Scotland has more GPs than Wales and Northern Ireland

An uneven picture in health outcomes, spending, staffing and quality across the UK, according to a National Audit Office report.

David Cameron with doctors and nurses at Ealing Hospital, west London. Credit: Getty Images

There were 80 general practitioners in Scotland per 100,000 people in 2009, compared with 65 in Wales and Northern Ireland, according to a new report by the National Audit Office that found significant differences in health outcomes across the UK.

The report, Health Care Across the UK: a Comparison of the NHS in England, Scotland, Wales and Northern Ireland, found that life expectancy varies significantly across the UK – from 75.9 in Scotland to 78.6 in England for men and from 80.4 in Scotland to 82.6 in England for women.

Spending per person on health services in 2010-2011 was higher in Scotland, with £2,072, than the other three areas.

In 2008-2009, the average lengths of stay in hospital varied from 4.3 days in England to 6.3 days in Wales. Hospital waiting times, meanwhile, have fallen in all four nations in recent years. According to the report, waiting times were lower in England and Scotland than in Northern Ireland and Wales during financial year 2009-2010.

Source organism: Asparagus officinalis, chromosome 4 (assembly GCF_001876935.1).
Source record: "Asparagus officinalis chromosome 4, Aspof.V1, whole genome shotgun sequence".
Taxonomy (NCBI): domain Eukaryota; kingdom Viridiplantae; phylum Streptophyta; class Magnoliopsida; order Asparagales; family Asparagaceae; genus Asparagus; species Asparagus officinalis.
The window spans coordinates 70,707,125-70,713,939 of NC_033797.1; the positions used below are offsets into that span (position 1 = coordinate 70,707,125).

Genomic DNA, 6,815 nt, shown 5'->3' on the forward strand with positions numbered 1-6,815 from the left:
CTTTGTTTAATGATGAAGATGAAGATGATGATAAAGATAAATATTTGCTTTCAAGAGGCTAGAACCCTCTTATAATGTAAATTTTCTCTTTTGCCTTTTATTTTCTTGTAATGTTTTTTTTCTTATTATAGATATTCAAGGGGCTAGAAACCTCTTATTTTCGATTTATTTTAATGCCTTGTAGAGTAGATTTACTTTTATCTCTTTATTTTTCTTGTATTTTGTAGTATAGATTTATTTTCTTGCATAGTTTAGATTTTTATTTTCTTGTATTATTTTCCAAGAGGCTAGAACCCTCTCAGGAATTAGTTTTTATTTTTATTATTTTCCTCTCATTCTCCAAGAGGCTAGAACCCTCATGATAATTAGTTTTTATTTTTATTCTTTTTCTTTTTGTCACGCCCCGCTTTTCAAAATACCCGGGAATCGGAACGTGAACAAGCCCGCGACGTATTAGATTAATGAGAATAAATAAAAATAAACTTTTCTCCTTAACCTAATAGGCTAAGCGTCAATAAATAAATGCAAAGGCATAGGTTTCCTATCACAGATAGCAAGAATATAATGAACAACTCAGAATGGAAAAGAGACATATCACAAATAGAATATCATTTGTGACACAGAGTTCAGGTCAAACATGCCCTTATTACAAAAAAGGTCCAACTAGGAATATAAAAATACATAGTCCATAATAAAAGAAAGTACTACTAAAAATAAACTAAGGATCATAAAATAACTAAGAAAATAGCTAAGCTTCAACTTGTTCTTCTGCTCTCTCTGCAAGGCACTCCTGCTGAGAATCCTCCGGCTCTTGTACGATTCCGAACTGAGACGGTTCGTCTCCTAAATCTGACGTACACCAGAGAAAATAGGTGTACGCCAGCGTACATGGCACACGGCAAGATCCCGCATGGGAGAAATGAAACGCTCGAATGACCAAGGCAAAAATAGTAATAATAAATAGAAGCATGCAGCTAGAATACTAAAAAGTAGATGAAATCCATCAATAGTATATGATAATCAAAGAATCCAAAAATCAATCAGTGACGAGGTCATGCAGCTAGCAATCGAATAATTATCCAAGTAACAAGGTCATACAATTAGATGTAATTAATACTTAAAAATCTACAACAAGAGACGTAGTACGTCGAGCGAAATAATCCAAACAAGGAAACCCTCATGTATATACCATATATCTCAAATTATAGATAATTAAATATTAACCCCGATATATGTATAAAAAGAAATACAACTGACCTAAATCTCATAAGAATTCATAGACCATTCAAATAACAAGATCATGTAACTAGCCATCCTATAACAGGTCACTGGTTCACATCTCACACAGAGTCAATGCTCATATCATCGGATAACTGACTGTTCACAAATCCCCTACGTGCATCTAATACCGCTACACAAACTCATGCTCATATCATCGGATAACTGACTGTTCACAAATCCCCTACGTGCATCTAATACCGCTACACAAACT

Amyas Morse, head of the National Audit Office, said:

We publish this report at a time when the NHS across the UK is under increasing pressure to use resources more efficiently. Funding is tighter while the demand for healthcare continues to grow as a result of an ageing population and advances in drugs and technology.

We consider that there would be value in the health departments in the four nations carrying out further work to investigate the variations in performance and identify how they can learn from each other to achieve better value for money for taxpayers and better care for patients.

The report was carried out in collaboration with the Wales Audit Office and the Northern Ireland Audit Office. The fieldwork was carried out between September 2011 and May 2012.

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